“It is difficult to see how the granting of the 15-day consecutive leave period at times determined independently by the individual provinces and/or in respect of individual players or teams, could be practically and sensibly implemented,” arbitrator Iain Bremridge SC noted in his 37-page draft award. 

“Any number of difficulties may arise. 

“A decision by an individual province or certain provinces to rest a team or teams at a particular time on the basis of what they consider appropriate given the scheduling of Saru competitions, but which conflicts with the approach of the other provinces, has the potential to disrupt a competition or competition scheduling in a manner prejudicial to Saru’s interests.” 

Problematic situation 

The Currie Cup’s place in the SA rugby landscape has become increasingly problematic. Unlike teams in Ireland, Wales, Scotland and Italy which contest only the URC and EPCR, and don’t have a domestic competition, Saru still wants to deliver the Currie Cup. 

There is fan and commercial demand for the oldest provincial rugby tournament in the world to continue, but there is increasingly no space in the calendar for it to happen. 

For Saru, the Currie Cup still holds huge commercial importance, in addition to heritage value. It’s understood the Currie Cup has sponsorship of R26-million for the 2024 edition, while SuperSport also pays for the rights to broadcast it. 

From that viewpoint, it makes good sense to continue. But for the four major unions, who each contract about 57 senior professional players, there is decreasing value, especially when weighed up against URC and EPCR demands. 

The Currie Cup formed the genesis of the dispute brought by Sarpa after it bumped heads with Saru over the scheduled dates for the competition. 

The national governing body argued that there was no other time slot to hold the Currie Cup and that there were commercial necessities such as the sale of lucrative television rights to consider.

Sarpa was sympathetic to Saru’s concerns over the Currie Cup and the financial reality of playing the tournament, but was duty-bound to its members (all professional men’s players in this instance) to comply with the provisions of the collective agreement over the understanding of rest periods.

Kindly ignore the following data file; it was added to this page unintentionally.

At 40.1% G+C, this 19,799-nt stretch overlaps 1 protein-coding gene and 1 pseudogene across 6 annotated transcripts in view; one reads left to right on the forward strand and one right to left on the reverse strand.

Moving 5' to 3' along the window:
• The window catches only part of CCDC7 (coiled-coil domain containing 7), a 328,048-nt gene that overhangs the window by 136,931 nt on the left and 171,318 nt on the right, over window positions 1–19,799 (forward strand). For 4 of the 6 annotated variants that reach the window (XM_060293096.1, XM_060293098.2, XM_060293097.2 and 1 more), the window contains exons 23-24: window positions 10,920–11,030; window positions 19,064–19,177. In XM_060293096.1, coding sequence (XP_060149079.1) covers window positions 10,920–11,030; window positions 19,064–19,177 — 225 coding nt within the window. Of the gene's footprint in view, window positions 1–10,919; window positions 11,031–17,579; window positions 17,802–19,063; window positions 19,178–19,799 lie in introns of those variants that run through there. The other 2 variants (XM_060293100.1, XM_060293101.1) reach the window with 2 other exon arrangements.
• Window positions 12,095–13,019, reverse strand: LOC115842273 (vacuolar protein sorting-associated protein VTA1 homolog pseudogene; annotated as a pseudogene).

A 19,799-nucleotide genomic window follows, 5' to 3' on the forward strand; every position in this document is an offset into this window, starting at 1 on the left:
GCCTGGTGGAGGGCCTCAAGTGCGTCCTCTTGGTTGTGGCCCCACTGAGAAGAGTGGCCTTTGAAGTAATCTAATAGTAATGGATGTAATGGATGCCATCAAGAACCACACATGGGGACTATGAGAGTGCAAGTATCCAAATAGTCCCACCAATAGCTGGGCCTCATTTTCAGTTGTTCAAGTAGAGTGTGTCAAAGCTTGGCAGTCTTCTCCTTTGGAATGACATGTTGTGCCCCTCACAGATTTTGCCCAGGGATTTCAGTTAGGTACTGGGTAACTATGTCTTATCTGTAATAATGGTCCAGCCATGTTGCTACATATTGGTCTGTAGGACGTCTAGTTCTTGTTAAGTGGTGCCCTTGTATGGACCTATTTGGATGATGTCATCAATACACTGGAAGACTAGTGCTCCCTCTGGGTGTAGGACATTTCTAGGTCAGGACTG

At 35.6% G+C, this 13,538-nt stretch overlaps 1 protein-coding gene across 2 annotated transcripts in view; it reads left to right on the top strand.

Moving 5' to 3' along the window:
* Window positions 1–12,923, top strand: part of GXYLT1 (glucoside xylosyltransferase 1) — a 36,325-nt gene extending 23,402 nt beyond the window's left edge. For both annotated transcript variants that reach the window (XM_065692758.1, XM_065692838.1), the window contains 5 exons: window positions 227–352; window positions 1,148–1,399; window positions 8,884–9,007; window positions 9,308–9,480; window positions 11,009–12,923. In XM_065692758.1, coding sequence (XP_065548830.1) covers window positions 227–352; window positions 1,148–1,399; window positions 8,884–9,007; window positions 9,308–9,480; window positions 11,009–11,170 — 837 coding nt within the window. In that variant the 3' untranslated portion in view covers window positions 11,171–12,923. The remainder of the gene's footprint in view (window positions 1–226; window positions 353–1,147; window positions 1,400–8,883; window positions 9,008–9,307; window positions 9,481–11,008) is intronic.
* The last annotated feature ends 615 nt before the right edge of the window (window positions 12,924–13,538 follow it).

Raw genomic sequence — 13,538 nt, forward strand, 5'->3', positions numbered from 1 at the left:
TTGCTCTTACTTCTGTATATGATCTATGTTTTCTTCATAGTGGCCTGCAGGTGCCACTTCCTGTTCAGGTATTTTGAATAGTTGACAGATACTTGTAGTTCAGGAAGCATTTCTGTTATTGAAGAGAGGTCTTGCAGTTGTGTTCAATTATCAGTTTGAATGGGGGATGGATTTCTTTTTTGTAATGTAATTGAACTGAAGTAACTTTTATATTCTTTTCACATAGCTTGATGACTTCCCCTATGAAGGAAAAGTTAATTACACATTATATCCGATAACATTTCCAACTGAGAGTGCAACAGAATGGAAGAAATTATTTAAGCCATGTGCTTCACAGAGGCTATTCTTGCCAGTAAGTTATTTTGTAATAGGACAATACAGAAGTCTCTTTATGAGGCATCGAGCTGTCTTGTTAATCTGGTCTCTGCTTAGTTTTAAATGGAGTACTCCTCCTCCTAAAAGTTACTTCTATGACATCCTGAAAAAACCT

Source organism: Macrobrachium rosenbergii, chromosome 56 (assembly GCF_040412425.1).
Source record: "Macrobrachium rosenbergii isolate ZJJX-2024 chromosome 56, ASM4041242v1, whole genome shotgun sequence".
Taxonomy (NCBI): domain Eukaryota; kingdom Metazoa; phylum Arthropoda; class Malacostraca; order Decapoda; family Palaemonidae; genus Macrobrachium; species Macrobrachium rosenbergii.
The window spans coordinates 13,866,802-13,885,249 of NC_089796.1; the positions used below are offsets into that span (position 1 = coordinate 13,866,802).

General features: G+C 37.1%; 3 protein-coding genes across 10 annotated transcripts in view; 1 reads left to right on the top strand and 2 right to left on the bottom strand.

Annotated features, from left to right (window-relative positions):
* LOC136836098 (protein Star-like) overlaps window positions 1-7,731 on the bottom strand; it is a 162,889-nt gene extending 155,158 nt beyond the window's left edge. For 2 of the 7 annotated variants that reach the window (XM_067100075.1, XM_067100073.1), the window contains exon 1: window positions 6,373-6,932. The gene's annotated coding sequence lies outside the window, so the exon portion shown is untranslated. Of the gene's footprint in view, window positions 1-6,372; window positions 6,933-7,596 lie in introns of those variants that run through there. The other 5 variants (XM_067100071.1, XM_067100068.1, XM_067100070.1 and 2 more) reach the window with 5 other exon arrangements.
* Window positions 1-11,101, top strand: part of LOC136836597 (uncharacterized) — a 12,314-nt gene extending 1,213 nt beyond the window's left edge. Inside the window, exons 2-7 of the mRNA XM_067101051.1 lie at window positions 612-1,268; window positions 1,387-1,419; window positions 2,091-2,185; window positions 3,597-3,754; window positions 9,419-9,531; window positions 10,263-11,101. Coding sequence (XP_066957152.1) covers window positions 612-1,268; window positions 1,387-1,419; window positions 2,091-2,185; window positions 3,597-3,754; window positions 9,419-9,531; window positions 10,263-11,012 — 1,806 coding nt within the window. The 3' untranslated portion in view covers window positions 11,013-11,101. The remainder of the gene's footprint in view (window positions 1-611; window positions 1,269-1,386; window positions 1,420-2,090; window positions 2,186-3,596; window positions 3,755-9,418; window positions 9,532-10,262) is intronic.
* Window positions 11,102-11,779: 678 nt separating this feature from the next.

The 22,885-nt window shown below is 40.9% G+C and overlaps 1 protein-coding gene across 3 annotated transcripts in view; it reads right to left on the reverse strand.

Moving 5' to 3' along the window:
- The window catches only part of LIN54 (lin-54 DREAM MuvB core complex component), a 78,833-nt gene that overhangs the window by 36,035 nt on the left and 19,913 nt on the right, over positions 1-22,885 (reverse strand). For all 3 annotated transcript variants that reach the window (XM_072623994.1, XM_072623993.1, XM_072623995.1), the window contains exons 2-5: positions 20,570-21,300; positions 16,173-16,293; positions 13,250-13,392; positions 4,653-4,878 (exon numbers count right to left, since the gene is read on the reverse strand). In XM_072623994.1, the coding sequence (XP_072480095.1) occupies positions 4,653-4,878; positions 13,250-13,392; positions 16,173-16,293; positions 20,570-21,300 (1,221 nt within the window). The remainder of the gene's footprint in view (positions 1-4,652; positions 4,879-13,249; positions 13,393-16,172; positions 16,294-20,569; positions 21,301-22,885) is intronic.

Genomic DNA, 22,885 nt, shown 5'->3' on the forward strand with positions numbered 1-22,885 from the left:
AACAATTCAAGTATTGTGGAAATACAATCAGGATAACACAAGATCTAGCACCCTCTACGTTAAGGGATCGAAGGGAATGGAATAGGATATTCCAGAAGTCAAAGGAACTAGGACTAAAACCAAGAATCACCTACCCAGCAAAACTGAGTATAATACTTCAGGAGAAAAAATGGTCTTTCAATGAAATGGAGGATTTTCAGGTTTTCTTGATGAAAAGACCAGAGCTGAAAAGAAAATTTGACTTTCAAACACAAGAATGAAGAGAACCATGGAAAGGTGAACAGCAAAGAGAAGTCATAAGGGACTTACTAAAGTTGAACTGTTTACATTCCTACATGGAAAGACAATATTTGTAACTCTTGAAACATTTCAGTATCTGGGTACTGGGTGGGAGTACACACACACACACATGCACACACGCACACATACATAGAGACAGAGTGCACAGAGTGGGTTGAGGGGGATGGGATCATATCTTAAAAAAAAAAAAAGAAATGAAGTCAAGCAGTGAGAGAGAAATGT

The collective agreement is very clear on issues of player welfare. Players are allowed to play a maximum of 32 games a year and a maximum of 2,400 minutes of activity in any 12-month period, in addition to the stipulated rest period. 

Currie Cup

The late Gerbrand Grobler, Francois Pienaar, Uli Schmidt with the Currie Cup after Tansvaal beat Free State 56-33 in the 1994 final. (Photo: Wessel Oosthuizen / Gallo Images)

No progress 

When no progress was made in April talks between the parties over the interpretation of rest periods, Sarpa declared a dispute with Saru and Sareo and an arbitration hearing followed. 

Bremridge heard testimony from various stakeholders, including MyPlayers’ (which represents Sarpa) chief executive Eugene Henning, Sareo CEO Barend van Graan and Saru CEO Rian Oberholzer. 

Bremridge, in his draft award, dismissed commercial considerations around the staging of the Currie Cup as relevant to the case. 

“The dispute concerns the timing and scheduling of what is described as the ‘rest period’, which is comprised of the 15 consecutive days leave entitlement provided for in clause 64.4 and the two ‘reintegration periods’, the draft award reads. 

“The fact that this interpretation may give rise to scheduling difficulties in consequence of subsequent events, such as broadcasters’ or sponsors’ demands in relation to the scheduling of the Currie Cup competition, is not a relevant consideration in this regard.”

When SA Rugby moved north, with the blessing and unanimous agreement of all its member unions, the landscape changed forever.

Effectively, SA Rugby’s entry into the URC and EPCR sold the eight weeks open in the calendar to those competitions. It took away space for the Currie Cup to be played in its own designated window.

And now the law has confirmed it. DM